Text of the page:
If the name PORTICO seems familiar, that’s probably understandable, as is the fact that the faces behind it may seem recognisable too. As Portico Quartet, Jack Wyllie, Duncan Bellamy, Milo Fitzpatrick and then member Nick Mulvey released their first album together – the Mercury Music Prize nominated Knee-Deep In The North Sea– back in 2007, but things around a group change, and by the time Mulvey’s successor, Keir Vine, had also moved on, the three London based musicians realised that they were no longer satisfied by the music they were making. They had, as they put it, “gone as far as they could”. It was early 2013 - they’d all grown up, and were no longer a quartet either. This time, they decided, it was their turn to make the changes.

Portico predominantly makes modern instrumental music. They are known for the use of the hang, a modern percussion instrument. Their main influences are jazz, ambient and electronic music.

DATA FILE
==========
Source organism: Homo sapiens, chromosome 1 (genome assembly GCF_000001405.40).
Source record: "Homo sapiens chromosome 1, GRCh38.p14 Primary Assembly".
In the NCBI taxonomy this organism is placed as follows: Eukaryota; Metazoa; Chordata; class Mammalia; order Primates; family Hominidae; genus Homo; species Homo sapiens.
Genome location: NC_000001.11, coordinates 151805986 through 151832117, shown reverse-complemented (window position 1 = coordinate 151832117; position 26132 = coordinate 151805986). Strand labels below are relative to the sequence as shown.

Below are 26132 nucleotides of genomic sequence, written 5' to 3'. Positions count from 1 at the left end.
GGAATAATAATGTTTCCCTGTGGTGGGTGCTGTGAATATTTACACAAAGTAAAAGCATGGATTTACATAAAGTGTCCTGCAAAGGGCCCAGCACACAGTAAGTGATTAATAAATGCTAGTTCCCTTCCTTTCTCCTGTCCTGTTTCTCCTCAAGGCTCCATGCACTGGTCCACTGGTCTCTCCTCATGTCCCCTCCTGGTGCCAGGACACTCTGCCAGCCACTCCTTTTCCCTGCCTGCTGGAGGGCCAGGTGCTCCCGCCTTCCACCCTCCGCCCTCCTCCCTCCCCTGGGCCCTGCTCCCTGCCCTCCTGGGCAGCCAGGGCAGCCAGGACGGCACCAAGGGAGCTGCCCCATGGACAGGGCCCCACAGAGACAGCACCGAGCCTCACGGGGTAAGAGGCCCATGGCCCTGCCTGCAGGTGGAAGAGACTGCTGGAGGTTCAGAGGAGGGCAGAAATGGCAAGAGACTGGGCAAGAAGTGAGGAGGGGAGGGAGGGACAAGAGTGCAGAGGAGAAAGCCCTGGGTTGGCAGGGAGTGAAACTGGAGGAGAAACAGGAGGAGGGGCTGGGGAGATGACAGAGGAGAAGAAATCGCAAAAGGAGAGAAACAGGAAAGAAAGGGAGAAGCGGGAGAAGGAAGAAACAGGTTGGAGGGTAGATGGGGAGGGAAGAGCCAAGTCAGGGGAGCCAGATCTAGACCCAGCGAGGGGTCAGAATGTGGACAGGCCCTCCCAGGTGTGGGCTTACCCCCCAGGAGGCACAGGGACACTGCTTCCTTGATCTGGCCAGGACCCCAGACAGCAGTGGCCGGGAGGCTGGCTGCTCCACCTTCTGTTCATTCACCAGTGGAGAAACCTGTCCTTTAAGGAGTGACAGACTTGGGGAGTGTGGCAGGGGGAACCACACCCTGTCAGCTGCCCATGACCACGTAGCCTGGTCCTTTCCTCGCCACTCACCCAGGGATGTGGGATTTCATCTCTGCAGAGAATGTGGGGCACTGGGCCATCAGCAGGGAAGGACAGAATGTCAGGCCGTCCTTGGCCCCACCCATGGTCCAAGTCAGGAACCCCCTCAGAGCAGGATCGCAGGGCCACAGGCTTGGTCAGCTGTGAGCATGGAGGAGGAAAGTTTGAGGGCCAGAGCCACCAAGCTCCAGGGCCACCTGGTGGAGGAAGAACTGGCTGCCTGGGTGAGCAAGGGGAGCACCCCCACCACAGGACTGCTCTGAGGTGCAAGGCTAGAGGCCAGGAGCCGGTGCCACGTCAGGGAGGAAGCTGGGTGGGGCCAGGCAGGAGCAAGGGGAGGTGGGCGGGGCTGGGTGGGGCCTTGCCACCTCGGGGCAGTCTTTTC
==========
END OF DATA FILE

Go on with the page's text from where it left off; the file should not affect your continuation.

The band's first two albums are largely acoustic recordings, reflecting their origins as a live busking band. These are based around the hang, double bass and drums, with the saxophone playing the melody line.

Mulvey's departure from the band heralded a notable change in style. The group had already been exploring use of electronics, live samples and looping when touring their second album Isla in 2010. Without their main hang player, for their self-titled third studio album Portico Quartet the group turned to sampling the hang, as well as using a hybrid mix of electronic and acoustic drums, and electronically treated and looped bowed bass and saxophone lines

The Living Fields album featured another change in style, focused on experimental electronic pop music rather than instrumental compositions. Reflecting this, the group chose to release it under the name Portico rather than Portico Quartet, considering it to be a separate band.

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